The Tale of Lady Thị Kính by P.Q. Phan will be premiered at Indiana University Jacobs School of Music in 2014. It is difficult for me to explain to the Vietnamese community in America why the first opera by a Vietnamese American composer featuring a popular Vietnamese folktale is produced in Bloomington, IN, where there are only a handful of Vietnamese Americans. They would not believe the reasons I will give them, until they come and see for themselves. But I just have to try to paint a picture for them.
Once upon a time, Indiana University Bloomington was a safe haven for scholars from foreign countries overrun by the Nazi German. It is not difficult to imagine that they found peace here as Bloomington is nestled in the woods and hills. As a result of IU President Herman B Wells’s ardent advocacy for the preservation of trees and green space on campus, IU Bloomington is often considered the top five most beautiful campuses in the country.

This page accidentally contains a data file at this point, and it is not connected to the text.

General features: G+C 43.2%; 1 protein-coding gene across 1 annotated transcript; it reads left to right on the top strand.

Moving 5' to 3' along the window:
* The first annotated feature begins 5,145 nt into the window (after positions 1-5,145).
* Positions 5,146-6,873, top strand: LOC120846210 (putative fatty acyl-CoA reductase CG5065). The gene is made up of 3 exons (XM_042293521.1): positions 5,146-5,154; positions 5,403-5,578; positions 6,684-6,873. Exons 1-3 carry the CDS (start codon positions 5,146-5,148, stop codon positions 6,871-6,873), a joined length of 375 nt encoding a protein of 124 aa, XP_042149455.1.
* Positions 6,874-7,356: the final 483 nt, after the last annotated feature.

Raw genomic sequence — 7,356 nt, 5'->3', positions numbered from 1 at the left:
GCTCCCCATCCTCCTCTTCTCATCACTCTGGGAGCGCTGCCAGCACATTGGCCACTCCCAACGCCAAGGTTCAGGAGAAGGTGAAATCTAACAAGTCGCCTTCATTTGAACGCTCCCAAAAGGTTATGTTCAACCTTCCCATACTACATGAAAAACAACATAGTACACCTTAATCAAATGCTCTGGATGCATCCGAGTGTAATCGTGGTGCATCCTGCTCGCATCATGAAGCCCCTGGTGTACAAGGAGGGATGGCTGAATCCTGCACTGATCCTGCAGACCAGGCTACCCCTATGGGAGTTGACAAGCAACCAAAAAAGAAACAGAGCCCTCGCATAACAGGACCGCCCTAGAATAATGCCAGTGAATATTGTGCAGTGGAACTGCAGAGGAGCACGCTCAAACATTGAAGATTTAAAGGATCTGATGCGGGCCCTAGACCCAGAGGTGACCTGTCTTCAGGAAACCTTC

Located in the Midwest, Bloomington is woods and lakes away from both the Pacific and Atlantic oceans. It is not bustling as New York or LA. There are no phở restaurant or bánh mì (Vietnamese sandwich) shops in Bloomington, either. Hills after hills, woods after woods, lakes after lakes, and serenity are what we have here in Bloomington. In the Winter, the bare tree-woods are silvery with snow; and in the Summer, they are lusty with greens – so much so that if one is driving on the neat city roads one feels like wading in the boxwood labyrinth paths. It is by no means an overstatement that Bloomington is a haven in the woods on top of the hills.